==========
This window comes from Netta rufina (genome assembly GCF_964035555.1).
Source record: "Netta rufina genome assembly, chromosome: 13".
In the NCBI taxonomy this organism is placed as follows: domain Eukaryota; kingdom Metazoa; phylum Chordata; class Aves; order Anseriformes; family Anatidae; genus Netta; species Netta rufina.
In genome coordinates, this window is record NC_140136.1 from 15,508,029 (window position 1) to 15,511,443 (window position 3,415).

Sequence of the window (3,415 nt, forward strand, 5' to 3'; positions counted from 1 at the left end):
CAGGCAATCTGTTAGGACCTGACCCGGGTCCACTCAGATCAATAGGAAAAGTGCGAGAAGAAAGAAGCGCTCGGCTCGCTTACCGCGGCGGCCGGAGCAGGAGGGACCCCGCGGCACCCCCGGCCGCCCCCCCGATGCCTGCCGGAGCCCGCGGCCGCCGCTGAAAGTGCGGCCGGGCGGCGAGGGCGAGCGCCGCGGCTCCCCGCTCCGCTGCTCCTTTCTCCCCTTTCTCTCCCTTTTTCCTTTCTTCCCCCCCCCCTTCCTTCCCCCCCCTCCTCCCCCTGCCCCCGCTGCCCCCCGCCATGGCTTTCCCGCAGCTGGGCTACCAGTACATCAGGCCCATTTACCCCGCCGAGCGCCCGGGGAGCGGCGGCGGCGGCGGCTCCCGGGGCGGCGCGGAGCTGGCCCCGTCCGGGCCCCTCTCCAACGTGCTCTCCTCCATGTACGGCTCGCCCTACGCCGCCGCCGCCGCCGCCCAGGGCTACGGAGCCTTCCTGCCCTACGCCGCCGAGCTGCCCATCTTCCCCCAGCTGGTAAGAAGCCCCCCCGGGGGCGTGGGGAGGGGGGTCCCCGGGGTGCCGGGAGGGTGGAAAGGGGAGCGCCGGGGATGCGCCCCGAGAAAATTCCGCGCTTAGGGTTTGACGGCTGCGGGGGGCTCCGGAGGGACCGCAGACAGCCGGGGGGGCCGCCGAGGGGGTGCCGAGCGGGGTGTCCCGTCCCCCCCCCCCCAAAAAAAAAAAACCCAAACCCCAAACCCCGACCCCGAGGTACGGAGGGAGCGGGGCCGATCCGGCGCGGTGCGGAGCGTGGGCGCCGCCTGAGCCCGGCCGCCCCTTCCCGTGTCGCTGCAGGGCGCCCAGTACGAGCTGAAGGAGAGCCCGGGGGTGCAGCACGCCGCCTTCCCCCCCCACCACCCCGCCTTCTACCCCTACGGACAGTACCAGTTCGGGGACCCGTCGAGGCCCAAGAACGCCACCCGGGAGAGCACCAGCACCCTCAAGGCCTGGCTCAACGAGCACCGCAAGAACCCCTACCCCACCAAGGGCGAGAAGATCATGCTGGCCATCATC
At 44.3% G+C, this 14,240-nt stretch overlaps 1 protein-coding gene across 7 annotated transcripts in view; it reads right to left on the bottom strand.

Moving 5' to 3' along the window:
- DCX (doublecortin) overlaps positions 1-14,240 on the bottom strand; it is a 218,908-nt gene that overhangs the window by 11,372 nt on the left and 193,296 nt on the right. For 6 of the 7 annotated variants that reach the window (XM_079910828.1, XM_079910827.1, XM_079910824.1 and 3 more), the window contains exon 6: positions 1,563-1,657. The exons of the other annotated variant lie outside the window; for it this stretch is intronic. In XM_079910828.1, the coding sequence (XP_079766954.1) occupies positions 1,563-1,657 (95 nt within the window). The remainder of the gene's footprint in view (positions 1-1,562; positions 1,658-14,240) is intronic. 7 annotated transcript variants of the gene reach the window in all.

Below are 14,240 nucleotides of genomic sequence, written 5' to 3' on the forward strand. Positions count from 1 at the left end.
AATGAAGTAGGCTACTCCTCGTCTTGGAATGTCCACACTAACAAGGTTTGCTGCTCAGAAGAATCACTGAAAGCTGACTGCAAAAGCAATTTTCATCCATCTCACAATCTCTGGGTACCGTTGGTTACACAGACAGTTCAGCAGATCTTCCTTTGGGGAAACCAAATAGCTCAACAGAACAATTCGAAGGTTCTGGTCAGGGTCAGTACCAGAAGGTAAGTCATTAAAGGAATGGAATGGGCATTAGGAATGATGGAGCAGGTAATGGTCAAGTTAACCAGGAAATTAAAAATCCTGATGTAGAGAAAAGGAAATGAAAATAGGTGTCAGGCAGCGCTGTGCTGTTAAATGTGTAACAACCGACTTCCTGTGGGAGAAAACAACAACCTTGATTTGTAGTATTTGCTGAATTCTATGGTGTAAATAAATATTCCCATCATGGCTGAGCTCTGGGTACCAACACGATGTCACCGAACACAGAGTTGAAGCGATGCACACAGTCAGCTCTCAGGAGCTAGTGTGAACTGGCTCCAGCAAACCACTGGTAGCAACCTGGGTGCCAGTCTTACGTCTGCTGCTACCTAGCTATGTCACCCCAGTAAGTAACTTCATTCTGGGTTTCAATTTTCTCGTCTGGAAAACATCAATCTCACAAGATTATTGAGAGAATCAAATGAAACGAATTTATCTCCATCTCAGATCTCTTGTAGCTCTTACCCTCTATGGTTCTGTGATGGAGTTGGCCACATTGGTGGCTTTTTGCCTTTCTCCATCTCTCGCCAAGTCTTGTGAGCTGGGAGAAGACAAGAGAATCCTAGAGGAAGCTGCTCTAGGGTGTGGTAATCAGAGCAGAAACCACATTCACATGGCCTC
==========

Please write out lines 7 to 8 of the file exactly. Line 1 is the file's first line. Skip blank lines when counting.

At 44.3% G+C, this 14,240-nt stretch overlaps 1 protein-coding gene across 7 annotated transcripts in view; it reads right to left on the bottom strand.

Moving 5' to 3' along the window: